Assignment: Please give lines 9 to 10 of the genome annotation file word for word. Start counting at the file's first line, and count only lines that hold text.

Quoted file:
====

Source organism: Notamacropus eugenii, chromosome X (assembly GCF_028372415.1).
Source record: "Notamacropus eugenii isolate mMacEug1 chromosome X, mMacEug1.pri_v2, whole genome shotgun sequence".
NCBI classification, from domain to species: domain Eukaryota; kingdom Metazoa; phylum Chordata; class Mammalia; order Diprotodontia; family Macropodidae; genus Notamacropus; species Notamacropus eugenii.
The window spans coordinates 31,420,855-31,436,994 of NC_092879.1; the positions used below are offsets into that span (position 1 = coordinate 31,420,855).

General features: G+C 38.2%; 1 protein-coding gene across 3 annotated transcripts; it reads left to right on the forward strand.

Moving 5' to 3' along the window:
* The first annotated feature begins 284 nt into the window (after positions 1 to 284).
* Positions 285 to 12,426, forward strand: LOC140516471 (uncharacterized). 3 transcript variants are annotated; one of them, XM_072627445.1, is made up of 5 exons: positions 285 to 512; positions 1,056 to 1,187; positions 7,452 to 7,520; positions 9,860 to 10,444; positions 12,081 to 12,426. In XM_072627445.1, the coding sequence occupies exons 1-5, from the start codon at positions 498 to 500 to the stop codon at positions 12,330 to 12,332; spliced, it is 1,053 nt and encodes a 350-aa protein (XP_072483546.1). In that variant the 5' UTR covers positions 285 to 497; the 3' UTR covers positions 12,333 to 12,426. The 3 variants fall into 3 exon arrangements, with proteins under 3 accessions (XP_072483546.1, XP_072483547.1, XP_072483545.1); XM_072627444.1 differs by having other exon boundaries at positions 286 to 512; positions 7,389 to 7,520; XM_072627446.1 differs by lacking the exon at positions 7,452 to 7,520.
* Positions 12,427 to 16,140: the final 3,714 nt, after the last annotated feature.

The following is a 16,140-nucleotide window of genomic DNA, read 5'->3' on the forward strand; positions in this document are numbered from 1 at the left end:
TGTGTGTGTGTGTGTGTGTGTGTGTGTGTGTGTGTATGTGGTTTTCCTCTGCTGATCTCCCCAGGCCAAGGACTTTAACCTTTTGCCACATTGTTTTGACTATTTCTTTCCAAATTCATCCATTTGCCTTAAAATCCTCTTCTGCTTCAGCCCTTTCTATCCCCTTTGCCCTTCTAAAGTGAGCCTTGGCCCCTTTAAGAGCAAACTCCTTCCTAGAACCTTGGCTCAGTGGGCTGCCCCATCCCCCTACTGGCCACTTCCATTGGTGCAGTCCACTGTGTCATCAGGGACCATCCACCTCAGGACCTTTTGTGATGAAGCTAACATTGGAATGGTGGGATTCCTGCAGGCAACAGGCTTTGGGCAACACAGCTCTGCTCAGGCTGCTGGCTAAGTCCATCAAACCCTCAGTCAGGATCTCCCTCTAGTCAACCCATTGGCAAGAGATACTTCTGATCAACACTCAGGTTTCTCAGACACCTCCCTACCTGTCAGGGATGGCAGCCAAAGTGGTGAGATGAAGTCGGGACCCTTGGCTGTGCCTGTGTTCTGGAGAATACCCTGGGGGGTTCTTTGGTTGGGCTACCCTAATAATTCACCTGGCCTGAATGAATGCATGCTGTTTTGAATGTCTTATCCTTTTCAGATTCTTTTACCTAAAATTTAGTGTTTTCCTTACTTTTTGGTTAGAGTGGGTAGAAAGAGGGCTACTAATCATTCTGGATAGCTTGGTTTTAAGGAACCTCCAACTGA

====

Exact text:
* Positions 12,427 to 16,140: the final 3,714 nt, after the last annotated feature.

The following is a 16,140-nucleotide window of genomic DNA, read 5'->3' on the forward strand; positions in this document are numbered from 1 at the left end: